• Schools need kids' parents For school-age children in southern Miami County — and their parents — this is a seminal week. Classes start at Maconaquah schools on Friday.School starts for the rest of the Kokomo area next week.Before your children head back to school, ensure they

    July 29, 2014

  • TOM LoBIANCO: Pence, Bayh crowd field with questions In the 2016 political landscape, a pair of the state's political big dogs -- Republican Gov. Mike Pence and former Democratic U.S. Sen. Evan Bayh -- have potential candidates holding their breath and waiting on them. Until Pence says otherwise, he's

    July 29, 2014

  • LETTERS: No excuse letting trimmings rot at curb No excuse for letting trimmings rot at curbWe live in a recently annexed, east-side subdivision — a nice, clean, well-kept subdivision where almost all homeowners take pride in and maintain their homes and lawns.Before the annexation, we paid for our

    July 29, 2014

  • JEFFREY McCALL: All things Hillary are not news, just distractions This column has nothing to do with who should or will win the presidential election in 2016. It has nothing to do with partisan politics of any flavor. This column does, however, assess how television is oversaturating the "news" agenda with countles

    July 29, 2014

  • BRIAN HOWEY: World is rising up to meet Putin's thuggery Any illusions I had about the progressive nature of Vladimir Putin’s Russian regime quickly dissipated when I returned to my Moscow Grand Marriott room in August 2007. Upon opening the door, I was greeted with the spectacle of my papers and note pads

    July 28, 2014

  • LETTERS: Parents taking fun out of youth sports Parents taking fun out of youth sports I enjoyed reading the article, "Nation's youth sports leagues on troubling decline," by Bill Stanczykiewicz, CEO of the Indiana Youth Institute, and the last paragraph, a quote by Dr. Bill Dexter, president of t

    July 28, 2014

  • DICK WOLFSIE: A trip to end all trips My wife is planning a very exciting vacation to celebrate our 35th wedding anniversary. This was a big surprise to me. Not the vacation part, but the 35 years. I thought it was 34. Right now she is on the back porch, the patio table stacked high with

    July 28, 2014

  • WEEKLY WRAP: Legal marriages should be honored Legal marriages should be honoredAn eager and probably nervous couple stands before a minister or a judge or a county clerk and exchanges vows, accepting the legal, moral and ethical obligations of a marriage.The couple has properly obtained a marria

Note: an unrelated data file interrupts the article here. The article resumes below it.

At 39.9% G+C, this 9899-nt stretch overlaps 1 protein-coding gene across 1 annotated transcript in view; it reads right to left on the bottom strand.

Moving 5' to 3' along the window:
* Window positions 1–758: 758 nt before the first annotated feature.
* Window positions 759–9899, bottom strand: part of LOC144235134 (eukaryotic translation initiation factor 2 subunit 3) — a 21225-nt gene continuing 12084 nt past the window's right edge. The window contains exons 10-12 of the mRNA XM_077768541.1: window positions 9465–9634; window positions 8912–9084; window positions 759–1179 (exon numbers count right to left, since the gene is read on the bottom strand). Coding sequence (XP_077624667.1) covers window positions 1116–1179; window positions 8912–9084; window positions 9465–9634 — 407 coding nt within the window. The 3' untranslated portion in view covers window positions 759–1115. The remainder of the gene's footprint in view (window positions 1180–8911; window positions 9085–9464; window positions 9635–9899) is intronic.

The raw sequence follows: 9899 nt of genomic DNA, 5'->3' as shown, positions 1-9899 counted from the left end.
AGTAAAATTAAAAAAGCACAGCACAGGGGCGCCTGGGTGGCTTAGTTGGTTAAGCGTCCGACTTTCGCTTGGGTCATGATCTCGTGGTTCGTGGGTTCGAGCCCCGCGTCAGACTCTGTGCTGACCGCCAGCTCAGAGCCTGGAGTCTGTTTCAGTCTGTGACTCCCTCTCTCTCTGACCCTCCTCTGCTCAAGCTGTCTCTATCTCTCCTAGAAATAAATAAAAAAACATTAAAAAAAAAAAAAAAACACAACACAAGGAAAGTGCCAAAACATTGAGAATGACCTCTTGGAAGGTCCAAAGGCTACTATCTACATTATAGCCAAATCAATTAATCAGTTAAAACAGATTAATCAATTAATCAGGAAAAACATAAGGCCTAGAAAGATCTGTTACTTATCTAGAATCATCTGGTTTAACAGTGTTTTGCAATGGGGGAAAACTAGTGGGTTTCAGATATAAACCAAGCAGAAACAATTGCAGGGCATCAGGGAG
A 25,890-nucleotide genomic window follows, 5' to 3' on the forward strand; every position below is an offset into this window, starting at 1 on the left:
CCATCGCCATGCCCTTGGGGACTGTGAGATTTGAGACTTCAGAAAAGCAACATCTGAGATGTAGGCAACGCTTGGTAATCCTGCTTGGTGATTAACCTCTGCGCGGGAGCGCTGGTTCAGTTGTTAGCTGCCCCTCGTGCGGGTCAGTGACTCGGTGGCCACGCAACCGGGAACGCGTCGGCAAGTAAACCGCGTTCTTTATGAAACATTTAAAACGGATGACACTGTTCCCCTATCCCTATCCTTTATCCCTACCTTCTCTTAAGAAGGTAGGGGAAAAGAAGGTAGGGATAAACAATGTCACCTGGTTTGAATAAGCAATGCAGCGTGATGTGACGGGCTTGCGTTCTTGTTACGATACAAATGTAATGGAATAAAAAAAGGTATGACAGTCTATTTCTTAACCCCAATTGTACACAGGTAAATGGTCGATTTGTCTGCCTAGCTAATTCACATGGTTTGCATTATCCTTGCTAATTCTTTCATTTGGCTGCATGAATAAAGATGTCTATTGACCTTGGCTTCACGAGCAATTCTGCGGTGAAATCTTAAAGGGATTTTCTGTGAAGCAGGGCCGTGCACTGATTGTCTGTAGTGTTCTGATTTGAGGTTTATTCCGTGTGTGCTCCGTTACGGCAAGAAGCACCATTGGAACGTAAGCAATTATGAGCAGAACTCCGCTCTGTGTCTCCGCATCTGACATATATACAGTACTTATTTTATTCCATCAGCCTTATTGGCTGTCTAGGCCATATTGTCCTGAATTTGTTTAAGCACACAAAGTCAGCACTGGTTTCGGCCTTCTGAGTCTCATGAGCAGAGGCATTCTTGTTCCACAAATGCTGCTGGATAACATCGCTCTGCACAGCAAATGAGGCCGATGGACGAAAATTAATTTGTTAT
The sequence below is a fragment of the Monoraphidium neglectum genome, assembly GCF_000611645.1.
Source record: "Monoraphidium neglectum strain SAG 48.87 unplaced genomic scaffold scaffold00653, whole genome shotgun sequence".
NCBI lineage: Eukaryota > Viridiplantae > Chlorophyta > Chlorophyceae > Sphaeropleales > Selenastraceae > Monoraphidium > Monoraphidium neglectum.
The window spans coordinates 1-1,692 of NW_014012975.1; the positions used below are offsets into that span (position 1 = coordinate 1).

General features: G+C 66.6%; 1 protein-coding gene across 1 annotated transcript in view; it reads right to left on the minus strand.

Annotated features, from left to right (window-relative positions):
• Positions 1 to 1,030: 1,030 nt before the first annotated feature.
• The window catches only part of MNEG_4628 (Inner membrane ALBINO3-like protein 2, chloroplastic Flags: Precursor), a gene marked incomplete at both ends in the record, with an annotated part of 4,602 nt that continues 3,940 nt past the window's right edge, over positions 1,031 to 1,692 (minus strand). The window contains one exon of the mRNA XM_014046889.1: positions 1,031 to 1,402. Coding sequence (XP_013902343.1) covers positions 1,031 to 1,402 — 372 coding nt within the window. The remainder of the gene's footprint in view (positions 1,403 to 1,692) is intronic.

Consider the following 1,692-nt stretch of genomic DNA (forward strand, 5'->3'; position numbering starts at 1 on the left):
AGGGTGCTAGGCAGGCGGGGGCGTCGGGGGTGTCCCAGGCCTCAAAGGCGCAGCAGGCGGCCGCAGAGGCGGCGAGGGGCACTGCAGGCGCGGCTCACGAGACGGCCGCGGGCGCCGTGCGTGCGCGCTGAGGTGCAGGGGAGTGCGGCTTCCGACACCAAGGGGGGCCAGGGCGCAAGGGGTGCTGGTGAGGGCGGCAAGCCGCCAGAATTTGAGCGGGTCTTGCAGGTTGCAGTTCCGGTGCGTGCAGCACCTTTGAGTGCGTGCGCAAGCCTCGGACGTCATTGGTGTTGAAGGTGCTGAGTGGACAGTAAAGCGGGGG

July 28, 2014

  • Right-to-work unnecessary It has been a crime for Indiana employers to enter into labor contracts that require workers to pay union dues since Feb. 1, 2012 — the day then-Gov. Mitch Daniels signed legislation making the Hoosier State a “right-to-work” state.Whether Indiana ke

    July 27, 2014

Featured Ads
Only on our website
AP Video
Raw: Japanese Soldiers Storm Beach in Exercises Raw: Weapons Fire Hits UN School in Gaza Raw: Rocket Launches Into Space With Cargo Ship Broken Water Main Floods UCLA Two Women Narrowly Avoid Being Hit by Train In Virginia, the Rise of a New Space Coast New Sanctions on Key Sectors of Russian Economy Crayola Announces Family Attraction in Orlando US Ready to Slap New Sanctions on Russia Kerry: Not Worried About Israeli Criticism Boater Rescued From Edge of Kentucky Dam Girl Struck by Plane on Florida Beach Dies Rodents Rampant in Gardens Around Louvre House to Vote on Slimmed-down Bill for Border Looming Demand Could Undercut Flight Safety Raw: 2 Shells Hit Fuel Tank at Gaza Power Plant Raw: Massive Explosions From Airstrikes in Gaza Giant Ketchup Bottle Water Tower Up for Sale Easier Nuclear Construction Promises Fall Short Kerry: Humanitarian Cease-fire Efforts Continue
Parade
Magazine

Click HERE to read all your Parade favorites including Hollywood Wire, Celebrity interviews and photo galleries, Food recipes and cooking tips, Games and lots more.
Obituaries
Poll